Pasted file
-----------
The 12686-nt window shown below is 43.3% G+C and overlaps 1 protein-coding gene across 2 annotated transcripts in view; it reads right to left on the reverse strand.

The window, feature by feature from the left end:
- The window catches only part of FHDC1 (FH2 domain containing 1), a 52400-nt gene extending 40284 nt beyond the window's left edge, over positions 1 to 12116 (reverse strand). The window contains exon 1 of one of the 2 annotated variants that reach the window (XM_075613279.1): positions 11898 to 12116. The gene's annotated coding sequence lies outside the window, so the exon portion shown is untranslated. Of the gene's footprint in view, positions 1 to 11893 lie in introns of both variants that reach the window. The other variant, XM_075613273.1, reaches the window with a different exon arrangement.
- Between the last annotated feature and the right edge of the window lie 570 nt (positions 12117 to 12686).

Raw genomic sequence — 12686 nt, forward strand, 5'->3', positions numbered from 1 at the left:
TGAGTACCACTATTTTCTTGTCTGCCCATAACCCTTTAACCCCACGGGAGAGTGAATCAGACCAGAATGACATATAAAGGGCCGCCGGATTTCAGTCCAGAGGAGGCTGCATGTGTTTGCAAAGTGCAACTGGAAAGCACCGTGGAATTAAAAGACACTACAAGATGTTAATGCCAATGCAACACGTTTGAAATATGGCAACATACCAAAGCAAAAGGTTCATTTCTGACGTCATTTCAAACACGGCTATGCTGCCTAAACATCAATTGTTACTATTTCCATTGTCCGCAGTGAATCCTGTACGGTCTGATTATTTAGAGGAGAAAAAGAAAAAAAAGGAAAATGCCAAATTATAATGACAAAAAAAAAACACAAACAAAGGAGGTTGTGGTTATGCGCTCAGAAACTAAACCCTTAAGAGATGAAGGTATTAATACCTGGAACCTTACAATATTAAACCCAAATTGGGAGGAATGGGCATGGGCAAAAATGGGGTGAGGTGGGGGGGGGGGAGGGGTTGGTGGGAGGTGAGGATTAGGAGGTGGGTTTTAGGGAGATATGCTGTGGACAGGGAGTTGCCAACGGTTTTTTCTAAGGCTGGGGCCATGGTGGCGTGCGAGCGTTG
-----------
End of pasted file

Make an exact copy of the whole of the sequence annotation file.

The 12686-nt window shown below is 43.3% G+C and overlaps 1 protein-coding gene across 2 annotated transcripts in view; it reads right to left on the reverse strand.

The window, feature by feature from the left end:
- The window catches only part of FHDC1 (FH2 domain containing 1), a 52400-nt gene extending 40284 nt beyond the window's left edge, over positions 1 to 12116 (reverse strand). The window contains exon 1 of one of the 2 annotated variants that reach the window (XM_075613279.1): positions 11898 to 12116. The gene's annotated coding sequence lies outside the window, so the exon portion shown is untranslated. Of the gene's footprint in view, positions 1 to 11893 lie in introns of both variants that reach the window. The other variant, XM_075613273.1, reaches the window with a different exon arrangement.
- Between the last annotated feature and the right edge of the window lie 570 nt (positions 12117 to 12686).

Raw genomic sequence — 12686 nt, forward strand, 5'->3', positions numbered from 1 at the left:
TGAGTACCACTATTTTCTTGTCTGCCCATAACCCTTTAACCCCACGGGAGAGTGAATCAGACCAGAATGACATATAAAGGGCCGCCGGATTTCAGTCCAGAGGAGGCTGCATGTGTTTGCAAAGTGCAACTGGAAAGCACCGTGGAATTAAAAGACACTACAAGATGTTAATGCCAATGCAACACGTTTGAAATATGGCAACATACCAAAGCAAAAGGTTCATTTCTGACGTCATTTCAAACACGGCTATGCTGCCTAAACATCAATTGTTACTATTTCCATTGTCCGCAGTGAATCCTGTACGGTCTGATTATTTAGAGGAGAAAAAGAAAAAAAAGGAAAATGCCAAATTATAATGACAAAAAAAAAACACAAACAAAGGAGGTTGTGGTTATGCGCTCAGAAACTAAACCCTTAAGAGATGAAGGTATTAATACCTGGAACCTTACAATATTAAACCCAAATTGGGAGGAATGGGCATGGGCAAAAATGGGGTGAGGTGGGGGGGGGGGAGGGGTTGGTGGGAGGTGAGGATTAGGAGGTGGGTTTTAGGGAGATATGCTGTGGACAGGGAGTTGCCAACGGTTTTTTCTAAGGCTGGGGCCATGGTGGCGTGCGAGCGTTG